Carrot Cashflow: Tying Up A CSA Share with an On-Farm Project (CC15)

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Episode Summary

When you’re a small farm, what’s a good way to incentivize your local community to support you and what you’re doing? How about tying up a CSA share with a project you want to do on the farm?

In this episode of Carrot Cashflow, we’re talking to farmer Jeamette Lock of Pack River Farm in Sandpoint, Idaho to talk about how their community showed up to help them build a greenhouse and what they do in return to show their appreciation.

Today’s Guest: Jeamette Lock

Jeamette Lock is the farmer and owner behind Pack River Farm in Sandpoint, Idaho. Together with her husband, they go beyond growing certified organic fruits and vegetables by enriching and re-mineralizing the soil to maintain its health. With their farm, they hope to connect their community with their local farmers.

Relevant Links

            Farmstand Revival Marketing – Website | Instagram | Facebook

In this episode of Carrot Cashflow:

  • Diego introduces the episode’s guest, Jeamette Lock (00:46)
  • How Pack River Farm fits in a local food system (01:54)
  • Pitching local food to a customer (02:23)
  • How the community helped Pack River Farm arrive where it is today (03:16)
  • Adding another layer of support for the farm (04:20)
  • Tying a project to a purchase (05:30)
  • Granting flexibility with a non-expiring CSA share (06:47)
  • Becoming more invested and involved in the farm and the farmers (08:37)
  • How Jeamette Lock arrived at their current CSA model (10:53)
  • A traditional CSA vs a credit system CSA (12:02)
  • Crop planning for the CSA and the market (13:13)
  • Executing CSA order fulfillment (14:31)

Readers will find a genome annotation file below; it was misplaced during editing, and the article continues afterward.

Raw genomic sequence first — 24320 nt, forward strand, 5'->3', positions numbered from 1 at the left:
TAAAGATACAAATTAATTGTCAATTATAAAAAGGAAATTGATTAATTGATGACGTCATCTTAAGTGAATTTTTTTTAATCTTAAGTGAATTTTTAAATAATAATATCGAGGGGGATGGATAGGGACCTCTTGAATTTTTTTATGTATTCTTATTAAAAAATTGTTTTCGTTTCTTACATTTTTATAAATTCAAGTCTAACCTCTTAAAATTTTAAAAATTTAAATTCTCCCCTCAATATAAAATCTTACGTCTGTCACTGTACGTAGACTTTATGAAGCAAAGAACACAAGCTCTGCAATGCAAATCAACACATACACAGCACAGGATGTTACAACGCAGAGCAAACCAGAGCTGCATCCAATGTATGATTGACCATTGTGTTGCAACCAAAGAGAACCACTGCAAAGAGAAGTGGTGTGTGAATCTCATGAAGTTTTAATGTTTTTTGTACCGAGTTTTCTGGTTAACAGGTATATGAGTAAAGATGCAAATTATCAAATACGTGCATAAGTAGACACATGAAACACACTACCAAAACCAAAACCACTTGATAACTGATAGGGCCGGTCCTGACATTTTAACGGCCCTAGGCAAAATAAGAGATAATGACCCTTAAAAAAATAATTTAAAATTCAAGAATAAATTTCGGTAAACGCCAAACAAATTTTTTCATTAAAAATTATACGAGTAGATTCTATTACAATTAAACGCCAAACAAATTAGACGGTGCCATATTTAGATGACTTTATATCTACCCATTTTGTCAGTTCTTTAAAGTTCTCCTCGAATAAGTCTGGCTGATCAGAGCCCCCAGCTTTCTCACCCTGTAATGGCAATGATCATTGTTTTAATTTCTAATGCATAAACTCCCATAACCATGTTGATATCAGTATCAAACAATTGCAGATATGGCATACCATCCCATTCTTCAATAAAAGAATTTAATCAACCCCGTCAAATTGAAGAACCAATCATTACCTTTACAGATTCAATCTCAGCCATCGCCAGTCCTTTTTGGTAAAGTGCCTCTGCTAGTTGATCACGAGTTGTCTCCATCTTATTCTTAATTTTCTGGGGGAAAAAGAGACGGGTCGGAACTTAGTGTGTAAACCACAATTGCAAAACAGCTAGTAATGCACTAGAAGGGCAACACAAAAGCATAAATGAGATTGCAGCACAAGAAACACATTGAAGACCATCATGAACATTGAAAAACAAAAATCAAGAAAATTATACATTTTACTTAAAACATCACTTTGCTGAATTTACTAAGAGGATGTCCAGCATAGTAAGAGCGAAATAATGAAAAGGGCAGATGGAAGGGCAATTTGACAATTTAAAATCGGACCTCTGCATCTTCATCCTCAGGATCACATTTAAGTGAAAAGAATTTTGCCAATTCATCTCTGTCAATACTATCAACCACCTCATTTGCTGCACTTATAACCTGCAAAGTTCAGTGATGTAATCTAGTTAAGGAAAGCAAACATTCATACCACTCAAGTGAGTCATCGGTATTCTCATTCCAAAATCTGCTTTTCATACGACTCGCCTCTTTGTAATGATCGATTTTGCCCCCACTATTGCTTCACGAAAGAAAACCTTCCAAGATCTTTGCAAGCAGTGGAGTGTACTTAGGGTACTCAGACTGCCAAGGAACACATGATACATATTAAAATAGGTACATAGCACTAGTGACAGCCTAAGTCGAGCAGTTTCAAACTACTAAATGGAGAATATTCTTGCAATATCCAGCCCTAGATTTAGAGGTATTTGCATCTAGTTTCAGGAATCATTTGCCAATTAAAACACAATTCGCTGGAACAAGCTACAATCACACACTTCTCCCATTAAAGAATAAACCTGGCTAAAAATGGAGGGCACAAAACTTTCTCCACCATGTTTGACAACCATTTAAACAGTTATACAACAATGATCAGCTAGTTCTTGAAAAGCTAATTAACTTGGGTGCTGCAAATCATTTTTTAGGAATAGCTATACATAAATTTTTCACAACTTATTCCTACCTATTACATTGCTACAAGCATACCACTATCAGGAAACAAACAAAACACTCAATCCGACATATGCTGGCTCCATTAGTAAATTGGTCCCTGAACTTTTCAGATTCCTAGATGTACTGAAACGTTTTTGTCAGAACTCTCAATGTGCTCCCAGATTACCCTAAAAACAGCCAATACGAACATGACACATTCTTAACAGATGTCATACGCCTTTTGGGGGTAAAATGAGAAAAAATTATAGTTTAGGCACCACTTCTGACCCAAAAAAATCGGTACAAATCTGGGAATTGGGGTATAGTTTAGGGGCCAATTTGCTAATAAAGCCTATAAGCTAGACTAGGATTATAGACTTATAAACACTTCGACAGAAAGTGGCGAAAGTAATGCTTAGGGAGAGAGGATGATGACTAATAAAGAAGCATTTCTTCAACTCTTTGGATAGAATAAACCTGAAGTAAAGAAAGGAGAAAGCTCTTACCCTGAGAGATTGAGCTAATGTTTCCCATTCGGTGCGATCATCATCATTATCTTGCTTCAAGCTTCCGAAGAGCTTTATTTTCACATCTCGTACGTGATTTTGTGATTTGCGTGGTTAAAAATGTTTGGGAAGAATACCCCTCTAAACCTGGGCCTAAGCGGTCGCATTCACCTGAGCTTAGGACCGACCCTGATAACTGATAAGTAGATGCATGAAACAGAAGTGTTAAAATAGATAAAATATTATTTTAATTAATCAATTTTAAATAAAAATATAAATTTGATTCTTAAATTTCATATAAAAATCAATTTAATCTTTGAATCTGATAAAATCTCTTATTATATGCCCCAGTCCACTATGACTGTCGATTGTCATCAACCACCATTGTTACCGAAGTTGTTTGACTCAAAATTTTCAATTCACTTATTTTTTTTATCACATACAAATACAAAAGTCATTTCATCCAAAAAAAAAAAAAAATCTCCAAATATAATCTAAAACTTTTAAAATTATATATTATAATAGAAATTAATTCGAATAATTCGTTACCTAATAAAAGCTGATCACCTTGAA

• The varying frequency of redeeming CSA credits  (16:16)
  • Flexibility in planning which crops to grow (18:57)
  • How Jeamette keeps track of the CSA credits (20:28)
  • Updating balances and reloading credits (21:11)
  • Coming up with a 17% retail discount (22:32)
  • Going the extra mile to show customers appreciation (23:39)

Check Out My Book: Ready Farmer One: The Farmers’ Guide to Create, Design, and Market an Online Farm Store (2022) by Diego Footer & Nina Galle

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CC15 - Jeamette Lock

[00:00:00] Diego Footer: Carrot Cashflow: profitable farm business starts here today. It's all about connecting your customers directly to the farm by tying their CSA purchase to a farm improvement project. More on that coming up.

[00:00:34] Welcome to carrot cash flow. I'm your host Diego, DIEGO. We're going to Sandpoint, Idaho to talk to farmer Jeamette Lock and her husband had a unique idea. They decided to tie their CSA membership directly to an on-farm improvement. In this case, a greenhouse, it gave customers another incentive to support their farm.

[00:01:00] Going beyond just purchasing the product because they knew when they were purchasing that product, those purchase funds were directly being channeled into one specific project that they helped make a reality. Jeamette's gonna talk about how that worked and some other ways she bonds with her customers and connects with her community. So let's jump right into it with farmer Jeamette Lock.

[00:01:27] Jeamette Lock: Hi, my name is Jeamette Locke. I am the owner operator of pack river farm located in Sandpoint, Idaho. We're about 15 minutes north of Sandpoint in the valley called the sell valley. We are certified organic farm. We are also a part of the real organic project, and we are working with lecter herbary to grow the majority of their medicinal herbs.

[00:01:54] Diego Footer: How do you view a farm like yours fitting into the local food ecosystem?

[00:01:59] Jeamette Lock: Our mission statement on our Instagram page is we want to connect our community with their local farmer. We feel like today so much there's a food disconnect about where food comes from and the challenges it causes that it takes to grow food or herbs. And so we just really wanna be a part of the community and we feel like we've been fitting into that a little bit more.

[00:02:23] Diego Footer: In terms of connecting with your customer and, and having local food be important, how do you pitch a customer?

[00:02:35] Jeamette Lock: Usually you just have a rapport and you resonate with each other and they're searching and they're asking questions.